Assassination Rumors in China

Bao Tong, the former high official who is still under house arrest in Beijing, has just called on the Party to release information on the investigation of Zhou. China’s ruling organization is unlikely to do so, and we may not learn for years -- perhaps decades -- whether Zhou was a participant in an attempt to overthrow Xi. Yet even if the rumors are untrue, the fact that stories of this sort are circulating in the Chinese capital is an indication that people want to, among other things, destabilize the Party or do in the former internal security czar.

At the time of the “shirtsleeves summit” between President Obama and Xi Jinping this June, the White House went out of its way to convince major American media outlets -- most notably the Wall Street Journal and the New York Times -- that the Chinese leader had quickly consolidated power. In light of the persistent coup rumors this year, that conclusion seems, at best, premature.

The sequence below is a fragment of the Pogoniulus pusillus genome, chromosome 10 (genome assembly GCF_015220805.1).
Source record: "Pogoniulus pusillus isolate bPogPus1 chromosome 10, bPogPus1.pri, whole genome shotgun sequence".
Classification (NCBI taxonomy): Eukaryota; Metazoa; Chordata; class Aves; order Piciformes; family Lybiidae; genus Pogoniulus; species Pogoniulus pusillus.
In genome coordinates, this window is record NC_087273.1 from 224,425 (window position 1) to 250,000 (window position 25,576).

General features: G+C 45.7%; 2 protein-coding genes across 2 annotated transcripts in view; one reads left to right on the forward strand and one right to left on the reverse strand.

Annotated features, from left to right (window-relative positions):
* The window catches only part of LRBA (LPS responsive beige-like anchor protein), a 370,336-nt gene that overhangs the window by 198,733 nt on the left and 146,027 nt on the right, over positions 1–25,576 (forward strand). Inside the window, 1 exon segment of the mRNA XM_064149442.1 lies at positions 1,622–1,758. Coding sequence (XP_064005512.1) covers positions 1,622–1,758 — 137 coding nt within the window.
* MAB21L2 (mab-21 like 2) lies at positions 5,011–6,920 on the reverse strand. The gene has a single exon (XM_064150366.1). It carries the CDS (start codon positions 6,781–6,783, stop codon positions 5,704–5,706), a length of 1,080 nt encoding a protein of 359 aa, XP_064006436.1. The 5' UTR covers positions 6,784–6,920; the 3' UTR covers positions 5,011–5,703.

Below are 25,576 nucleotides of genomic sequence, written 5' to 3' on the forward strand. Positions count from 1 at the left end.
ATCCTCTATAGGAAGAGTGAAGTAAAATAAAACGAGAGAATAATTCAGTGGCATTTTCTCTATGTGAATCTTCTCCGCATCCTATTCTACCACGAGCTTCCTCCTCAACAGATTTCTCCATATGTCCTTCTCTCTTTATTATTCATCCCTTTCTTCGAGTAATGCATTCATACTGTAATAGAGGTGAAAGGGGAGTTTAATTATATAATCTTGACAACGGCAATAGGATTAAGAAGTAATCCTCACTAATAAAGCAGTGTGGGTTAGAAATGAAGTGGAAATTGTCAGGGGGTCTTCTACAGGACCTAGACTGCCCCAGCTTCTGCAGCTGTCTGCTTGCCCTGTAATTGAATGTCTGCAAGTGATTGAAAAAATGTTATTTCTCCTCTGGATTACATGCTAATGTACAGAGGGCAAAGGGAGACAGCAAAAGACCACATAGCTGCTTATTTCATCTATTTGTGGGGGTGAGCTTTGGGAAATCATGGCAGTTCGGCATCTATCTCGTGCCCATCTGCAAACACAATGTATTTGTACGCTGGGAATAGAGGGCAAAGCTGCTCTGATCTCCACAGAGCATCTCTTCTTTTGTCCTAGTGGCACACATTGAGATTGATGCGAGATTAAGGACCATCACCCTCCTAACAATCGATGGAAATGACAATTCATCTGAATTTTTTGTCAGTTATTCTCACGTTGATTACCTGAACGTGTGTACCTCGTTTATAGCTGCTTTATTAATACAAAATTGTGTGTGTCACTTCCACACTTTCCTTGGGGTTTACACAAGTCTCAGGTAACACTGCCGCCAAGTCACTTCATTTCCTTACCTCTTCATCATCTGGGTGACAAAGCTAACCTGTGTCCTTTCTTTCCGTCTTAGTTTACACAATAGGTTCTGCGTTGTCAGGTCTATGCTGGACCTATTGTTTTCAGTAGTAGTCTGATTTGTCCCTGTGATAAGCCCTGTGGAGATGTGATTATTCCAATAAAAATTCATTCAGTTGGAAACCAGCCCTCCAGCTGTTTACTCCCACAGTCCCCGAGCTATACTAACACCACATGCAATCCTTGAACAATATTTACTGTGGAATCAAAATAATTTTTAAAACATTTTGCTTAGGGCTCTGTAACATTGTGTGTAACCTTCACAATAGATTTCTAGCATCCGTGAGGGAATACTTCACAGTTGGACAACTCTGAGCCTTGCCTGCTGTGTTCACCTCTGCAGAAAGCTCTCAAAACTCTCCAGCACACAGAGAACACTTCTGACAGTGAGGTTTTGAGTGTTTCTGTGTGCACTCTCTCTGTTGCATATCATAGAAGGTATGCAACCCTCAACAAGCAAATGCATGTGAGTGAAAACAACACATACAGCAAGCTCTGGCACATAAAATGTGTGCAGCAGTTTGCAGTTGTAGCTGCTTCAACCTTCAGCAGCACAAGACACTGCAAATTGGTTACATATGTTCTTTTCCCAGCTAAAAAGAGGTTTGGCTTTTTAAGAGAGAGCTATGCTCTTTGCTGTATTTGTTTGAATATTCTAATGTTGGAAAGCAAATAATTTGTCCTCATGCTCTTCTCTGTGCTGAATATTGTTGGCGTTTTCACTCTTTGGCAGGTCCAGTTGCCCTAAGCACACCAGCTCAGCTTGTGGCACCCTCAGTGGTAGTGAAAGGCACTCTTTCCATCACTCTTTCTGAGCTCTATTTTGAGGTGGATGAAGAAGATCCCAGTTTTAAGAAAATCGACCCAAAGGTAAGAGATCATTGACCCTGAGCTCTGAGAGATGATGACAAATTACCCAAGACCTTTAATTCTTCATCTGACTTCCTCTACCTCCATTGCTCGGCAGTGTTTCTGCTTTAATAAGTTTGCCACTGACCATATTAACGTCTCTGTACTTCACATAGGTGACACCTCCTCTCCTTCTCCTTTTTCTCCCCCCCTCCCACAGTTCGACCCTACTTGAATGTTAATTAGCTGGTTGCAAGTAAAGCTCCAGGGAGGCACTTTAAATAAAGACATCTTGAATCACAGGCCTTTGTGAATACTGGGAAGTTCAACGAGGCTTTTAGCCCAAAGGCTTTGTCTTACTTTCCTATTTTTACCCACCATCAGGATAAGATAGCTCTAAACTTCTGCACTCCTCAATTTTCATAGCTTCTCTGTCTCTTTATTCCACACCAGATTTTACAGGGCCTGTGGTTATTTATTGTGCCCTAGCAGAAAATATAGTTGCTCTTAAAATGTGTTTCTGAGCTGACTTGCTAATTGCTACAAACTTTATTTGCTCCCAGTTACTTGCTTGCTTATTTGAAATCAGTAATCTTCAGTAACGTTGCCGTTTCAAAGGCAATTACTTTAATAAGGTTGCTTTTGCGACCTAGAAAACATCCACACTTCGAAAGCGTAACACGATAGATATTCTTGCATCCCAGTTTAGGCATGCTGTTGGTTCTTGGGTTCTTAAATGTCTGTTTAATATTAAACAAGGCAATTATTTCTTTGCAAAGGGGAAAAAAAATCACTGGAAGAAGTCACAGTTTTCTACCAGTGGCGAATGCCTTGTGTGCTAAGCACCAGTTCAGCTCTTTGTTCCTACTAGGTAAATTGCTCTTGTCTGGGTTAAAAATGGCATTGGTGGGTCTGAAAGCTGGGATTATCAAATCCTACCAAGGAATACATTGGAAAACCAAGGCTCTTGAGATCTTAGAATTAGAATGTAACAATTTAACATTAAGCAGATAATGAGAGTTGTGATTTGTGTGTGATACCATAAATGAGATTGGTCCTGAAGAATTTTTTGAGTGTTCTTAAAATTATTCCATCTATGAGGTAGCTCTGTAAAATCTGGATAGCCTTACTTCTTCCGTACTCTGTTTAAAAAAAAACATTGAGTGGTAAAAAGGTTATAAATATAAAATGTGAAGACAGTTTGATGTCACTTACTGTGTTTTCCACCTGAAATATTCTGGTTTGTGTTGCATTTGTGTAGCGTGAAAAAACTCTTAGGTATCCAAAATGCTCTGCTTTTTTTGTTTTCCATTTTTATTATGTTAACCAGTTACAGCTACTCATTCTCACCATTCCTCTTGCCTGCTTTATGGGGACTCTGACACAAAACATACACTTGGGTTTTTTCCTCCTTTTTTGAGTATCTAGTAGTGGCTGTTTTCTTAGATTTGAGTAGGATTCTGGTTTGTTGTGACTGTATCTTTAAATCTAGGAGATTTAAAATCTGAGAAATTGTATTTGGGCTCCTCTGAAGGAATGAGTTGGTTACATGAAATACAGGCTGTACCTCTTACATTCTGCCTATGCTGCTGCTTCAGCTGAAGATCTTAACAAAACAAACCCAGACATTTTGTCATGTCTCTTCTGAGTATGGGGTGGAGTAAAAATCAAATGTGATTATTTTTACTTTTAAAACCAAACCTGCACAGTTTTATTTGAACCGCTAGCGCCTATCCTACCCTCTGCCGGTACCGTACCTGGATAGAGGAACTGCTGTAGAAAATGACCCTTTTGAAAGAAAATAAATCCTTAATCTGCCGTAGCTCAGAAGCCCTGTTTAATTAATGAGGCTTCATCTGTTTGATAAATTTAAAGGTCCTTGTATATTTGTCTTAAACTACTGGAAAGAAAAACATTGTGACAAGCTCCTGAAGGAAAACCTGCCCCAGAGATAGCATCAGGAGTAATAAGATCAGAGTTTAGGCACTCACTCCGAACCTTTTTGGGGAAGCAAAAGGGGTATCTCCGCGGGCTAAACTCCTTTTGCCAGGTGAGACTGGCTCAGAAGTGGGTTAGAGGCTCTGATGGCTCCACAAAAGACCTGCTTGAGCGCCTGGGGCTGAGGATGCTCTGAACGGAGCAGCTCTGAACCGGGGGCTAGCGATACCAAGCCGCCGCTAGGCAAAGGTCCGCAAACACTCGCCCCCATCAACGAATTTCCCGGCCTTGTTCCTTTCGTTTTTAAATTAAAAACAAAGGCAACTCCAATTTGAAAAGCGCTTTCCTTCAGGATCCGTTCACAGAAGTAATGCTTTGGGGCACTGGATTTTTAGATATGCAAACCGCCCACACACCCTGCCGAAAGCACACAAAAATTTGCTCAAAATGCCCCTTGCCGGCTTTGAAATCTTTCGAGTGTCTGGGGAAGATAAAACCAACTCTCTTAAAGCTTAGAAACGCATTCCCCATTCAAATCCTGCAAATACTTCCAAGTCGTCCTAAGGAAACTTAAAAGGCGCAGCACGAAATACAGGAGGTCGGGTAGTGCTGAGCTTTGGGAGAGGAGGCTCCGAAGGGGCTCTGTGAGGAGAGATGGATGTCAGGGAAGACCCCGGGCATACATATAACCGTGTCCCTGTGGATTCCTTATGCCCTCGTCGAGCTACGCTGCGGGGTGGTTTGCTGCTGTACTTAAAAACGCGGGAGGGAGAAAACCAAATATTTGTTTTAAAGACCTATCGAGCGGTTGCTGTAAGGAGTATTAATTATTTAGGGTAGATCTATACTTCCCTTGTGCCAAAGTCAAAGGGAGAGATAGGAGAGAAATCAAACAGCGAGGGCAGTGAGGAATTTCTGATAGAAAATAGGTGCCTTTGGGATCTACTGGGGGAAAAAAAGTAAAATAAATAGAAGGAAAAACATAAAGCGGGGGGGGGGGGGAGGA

And Xi is still not secure. In recent weeks he may have decided that he would be safe only when Zhou was under lock and key. And, if so, China’s supremo was undoubtedly right. Zhou, after all, has been likened to Lavrentiy Beria, Stalin’s secret police chief.

Yet there are even better historical comparisons. “He’s a lot like those of the ruthless era of ancient Chinese palace politics,” said Zhu Jianguo, a Shenzhen-based political commentator. Beijing today has the feel of a century ago, the late Qing dynasty. From China’s last imperial period, the country is now coming full circle. After a brief period of apparent stability, we are, in the next weeks and months, bound to hear of more end-of-dynasty intrigue.

In Beijing today, there are tales of conspiracy, struggle, coup, and murder. China looks like it is entering another dark period.

(Thumbnail on PJM homepage created using multiple images.)